Advisers will need to understand the purchaser’s approval processes and be able to work flexibly within those frameworks (e.g. allowing lead time for production of translations where required and producing headline summaries of main transaction documents). They will also need to work efficiently with the purchaser’s local counsel to ensure that approvals are secured and that funds can be remitted promptly for closing.
Post closing. Given the complexity of many cross-border M&A processes, closing the transaction can prove comparatively easy when compared to the difficulties resulting from subsequent business integration.
These are generally business-related or cultural, but they can be highly disruptive.
Anecdotally, integration processes that work best are those that are carefully planned from the outset, where the purchaser has met with key persons within the target business to clearly convey and agree on post-acquisition expectations.
Selecting the right adviser
Due to its sheer size, few law firms (if any) can credibly claim expertise across the entirety of the global M&A market.
Accordingly, selecting a firm with access to the deepest global network of legal talent is vital to ensuring that you have the very best, appropriately experienced representation available in each relevant jurisdiction. Having access to the very best local contacts, connections and relationships with governmental and regulatory authorities is also of decisive importance.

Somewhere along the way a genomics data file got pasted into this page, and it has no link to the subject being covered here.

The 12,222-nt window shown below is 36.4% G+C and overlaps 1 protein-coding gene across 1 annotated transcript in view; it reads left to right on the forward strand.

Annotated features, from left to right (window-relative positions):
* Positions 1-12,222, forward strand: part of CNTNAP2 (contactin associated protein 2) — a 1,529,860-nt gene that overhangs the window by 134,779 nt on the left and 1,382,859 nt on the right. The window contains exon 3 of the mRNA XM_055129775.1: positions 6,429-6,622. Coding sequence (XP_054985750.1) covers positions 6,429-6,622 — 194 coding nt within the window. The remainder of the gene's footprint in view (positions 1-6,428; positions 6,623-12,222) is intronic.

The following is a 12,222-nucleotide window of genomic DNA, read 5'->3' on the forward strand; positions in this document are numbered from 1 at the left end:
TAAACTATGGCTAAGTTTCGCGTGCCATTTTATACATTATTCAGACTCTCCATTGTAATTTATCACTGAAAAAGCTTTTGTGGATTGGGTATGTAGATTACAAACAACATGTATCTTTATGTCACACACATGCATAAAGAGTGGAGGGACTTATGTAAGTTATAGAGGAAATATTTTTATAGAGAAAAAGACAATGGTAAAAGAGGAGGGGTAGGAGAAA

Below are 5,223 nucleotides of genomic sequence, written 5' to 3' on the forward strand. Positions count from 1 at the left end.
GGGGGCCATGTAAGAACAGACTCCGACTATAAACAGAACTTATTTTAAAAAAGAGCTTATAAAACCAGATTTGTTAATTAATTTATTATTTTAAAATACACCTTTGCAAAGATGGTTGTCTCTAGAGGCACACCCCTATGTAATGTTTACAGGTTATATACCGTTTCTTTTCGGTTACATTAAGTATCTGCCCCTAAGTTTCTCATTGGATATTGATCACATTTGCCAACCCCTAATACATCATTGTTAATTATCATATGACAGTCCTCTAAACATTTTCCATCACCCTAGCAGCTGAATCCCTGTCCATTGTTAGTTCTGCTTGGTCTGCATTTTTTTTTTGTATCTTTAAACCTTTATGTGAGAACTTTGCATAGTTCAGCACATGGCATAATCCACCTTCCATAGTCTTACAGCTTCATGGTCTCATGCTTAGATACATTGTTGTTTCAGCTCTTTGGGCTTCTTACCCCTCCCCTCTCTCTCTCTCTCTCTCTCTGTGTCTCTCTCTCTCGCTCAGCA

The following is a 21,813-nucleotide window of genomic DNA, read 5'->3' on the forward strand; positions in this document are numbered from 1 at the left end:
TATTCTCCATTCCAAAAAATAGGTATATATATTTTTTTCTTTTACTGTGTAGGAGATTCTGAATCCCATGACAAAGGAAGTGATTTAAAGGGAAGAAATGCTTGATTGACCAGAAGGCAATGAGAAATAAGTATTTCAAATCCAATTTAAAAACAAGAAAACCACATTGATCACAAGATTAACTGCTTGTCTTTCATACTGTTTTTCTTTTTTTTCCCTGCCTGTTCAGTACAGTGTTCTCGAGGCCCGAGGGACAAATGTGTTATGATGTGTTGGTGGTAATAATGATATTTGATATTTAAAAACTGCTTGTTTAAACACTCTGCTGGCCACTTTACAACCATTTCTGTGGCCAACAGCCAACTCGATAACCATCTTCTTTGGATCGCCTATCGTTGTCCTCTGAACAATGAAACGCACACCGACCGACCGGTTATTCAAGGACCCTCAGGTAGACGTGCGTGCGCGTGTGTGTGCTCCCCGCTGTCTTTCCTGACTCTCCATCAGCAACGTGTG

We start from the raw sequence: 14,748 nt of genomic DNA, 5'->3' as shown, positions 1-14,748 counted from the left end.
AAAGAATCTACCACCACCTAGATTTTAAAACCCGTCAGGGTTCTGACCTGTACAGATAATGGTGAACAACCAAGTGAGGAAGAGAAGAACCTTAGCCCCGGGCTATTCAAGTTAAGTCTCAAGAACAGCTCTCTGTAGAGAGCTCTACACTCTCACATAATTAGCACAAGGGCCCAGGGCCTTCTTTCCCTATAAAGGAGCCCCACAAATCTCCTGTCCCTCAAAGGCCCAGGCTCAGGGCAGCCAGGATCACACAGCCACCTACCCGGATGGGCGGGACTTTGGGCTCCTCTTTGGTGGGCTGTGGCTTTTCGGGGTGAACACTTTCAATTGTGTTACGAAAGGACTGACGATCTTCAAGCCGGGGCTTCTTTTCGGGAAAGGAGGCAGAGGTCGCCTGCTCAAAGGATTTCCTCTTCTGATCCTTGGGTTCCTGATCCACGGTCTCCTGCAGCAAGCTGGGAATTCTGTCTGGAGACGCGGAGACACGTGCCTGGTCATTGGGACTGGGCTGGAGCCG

The best firms will be accustomed to doing high volumes of cross-border deals and should therefore be well attuned to differing local approaches to business. This should allow them to rapidly grasp issues as they arise and communicate effectively with local advisers, and the purchaser’s local counsel.
In our view, better firms will demonstrate the ability to assimilate complex information from a number of jurisdictions and regulatory systems, across a range of time zones and languages. They will rapidly distil that information into easily comprehensible, simple advice and guidance, helping the purchaser to understand and manage the risks involved.
This is a key area where value can be added, through focus on the risks that are most significant, and on how best to deal with them, and on not allowing the process to be side-tracked (and time and money wasted) on issues that are not important.
Speed of execution will usually be critical. Having advisers that are able to mobilise rapidly to conduct due diligence and deal with local regulatory issues should be a basic requirement.
As English law is often chosen as the governing law for cross-border deals, many English law firms have considerable experience in this area. Accordingly, an English law firm with an excellent track record in executing cross-border deals may be ideally qualified to assist, if you are considering a transaction of this type.
Paul Davies is a partner at Macfarlanes in London. He can be contacted on +44 (0)20 7849 2536/+86 10 8519 2792 or by email at email@example.com
David Harrison is a senior solicitor at Macfarlanes in London. He can be contacted on +44 (0)20 7849 2680 or by email at firstname.lastname@example.org